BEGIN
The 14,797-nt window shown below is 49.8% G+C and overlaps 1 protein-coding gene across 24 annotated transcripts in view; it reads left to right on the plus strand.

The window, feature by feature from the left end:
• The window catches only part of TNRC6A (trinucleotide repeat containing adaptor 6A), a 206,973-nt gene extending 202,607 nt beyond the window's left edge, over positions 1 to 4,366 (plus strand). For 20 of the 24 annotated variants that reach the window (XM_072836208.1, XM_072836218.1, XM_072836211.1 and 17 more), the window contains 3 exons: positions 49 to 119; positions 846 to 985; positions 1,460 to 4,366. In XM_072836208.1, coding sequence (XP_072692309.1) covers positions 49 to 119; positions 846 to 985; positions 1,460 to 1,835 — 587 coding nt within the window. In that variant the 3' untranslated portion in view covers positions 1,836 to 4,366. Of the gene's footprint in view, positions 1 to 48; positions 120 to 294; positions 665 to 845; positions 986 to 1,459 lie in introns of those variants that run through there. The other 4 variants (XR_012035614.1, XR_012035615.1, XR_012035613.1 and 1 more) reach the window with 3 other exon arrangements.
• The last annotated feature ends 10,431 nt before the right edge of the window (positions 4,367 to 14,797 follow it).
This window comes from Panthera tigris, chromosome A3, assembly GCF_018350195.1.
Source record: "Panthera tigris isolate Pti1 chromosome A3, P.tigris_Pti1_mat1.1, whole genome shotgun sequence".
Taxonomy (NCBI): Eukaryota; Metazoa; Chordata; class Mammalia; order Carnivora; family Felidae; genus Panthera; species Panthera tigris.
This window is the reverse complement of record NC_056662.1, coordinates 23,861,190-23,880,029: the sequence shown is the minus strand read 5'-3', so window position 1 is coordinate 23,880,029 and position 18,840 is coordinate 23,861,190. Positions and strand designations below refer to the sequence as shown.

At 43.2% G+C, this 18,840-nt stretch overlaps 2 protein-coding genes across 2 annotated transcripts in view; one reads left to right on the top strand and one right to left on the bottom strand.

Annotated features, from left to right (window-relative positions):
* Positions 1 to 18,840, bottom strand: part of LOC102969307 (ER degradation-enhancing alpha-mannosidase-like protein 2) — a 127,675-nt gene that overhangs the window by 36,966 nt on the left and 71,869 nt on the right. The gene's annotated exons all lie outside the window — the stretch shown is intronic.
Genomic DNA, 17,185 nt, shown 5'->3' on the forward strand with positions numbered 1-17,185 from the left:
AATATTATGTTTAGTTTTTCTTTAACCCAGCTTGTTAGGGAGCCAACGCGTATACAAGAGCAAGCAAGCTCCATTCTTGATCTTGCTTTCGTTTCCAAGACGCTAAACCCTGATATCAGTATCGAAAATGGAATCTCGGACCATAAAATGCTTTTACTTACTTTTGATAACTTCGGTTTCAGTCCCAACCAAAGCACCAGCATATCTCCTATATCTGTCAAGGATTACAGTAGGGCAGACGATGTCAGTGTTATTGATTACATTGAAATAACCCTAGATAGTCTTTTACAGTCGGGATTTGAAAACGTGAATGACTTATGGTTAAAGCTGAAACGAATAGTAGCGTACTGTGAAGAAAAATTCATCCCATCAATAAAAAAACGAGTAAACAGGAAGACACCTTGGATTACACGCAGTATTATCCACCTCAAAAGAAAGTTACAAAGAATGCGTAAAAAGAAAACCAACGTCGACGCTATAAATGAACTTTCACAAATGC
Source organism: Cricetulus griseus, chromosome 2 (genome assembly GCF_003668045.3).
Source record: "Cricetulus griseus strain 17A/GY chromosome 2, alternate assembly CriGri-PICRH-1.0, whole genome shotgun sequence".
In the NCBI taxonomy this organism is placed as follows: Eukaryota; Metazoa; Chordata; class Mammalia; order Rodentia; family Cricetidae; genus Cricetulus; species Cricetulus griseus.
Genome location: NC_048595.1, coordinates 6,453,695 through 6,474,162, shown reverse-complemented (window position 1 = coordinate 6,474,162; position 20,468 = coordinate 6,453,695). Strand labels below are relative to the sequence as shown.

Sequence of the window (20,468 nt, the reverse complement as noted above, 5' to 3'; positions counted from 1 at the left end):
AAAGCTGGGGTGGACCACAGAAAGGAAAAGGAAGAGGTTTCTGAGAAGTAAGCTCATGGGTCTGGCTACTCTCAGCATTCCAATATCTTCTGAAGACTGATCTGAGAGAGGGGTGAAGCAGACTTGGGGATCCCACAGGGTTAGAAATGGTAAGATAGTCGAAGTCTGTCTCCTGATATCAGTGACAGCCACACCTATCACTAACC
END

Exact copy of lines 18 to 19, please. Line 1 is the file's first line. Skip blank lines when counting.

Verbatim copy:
Sequence of the window (20,468 nt, the reverse complement as noted above, 5' to 3'; positions counted from 1 at the left end):
AAAGCTGGGGTGGACCACAGAAAGGAAAAGGAAGAGGTTTCTGAGAAGTAAGCTCATGGGTCTGGCTACTCTCAGCATTCCAATATCTTCTGAAGACTGATCTGAGAGAGGGGTGAAGCAGACTTGGGGATCCCACAGGGTTAGAAATGGTAAGATAGTCGAAGTCTGTCTCCTGATATCAGTGACAGCCACACCTATCACTAACC